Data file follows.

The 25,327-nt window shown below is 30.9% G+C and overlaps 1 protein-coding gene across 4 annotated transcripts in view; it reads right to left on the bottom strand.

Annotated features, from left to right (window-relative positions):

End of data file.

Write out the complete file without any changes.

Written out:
The 25,327-nt window shown below is 30.9% G+C and overlaps 1 protein-coding gene across 4 annotated transcripts in view; it reads right to left on the bottom strand.

Annotated features, from left to right (window-relative positions):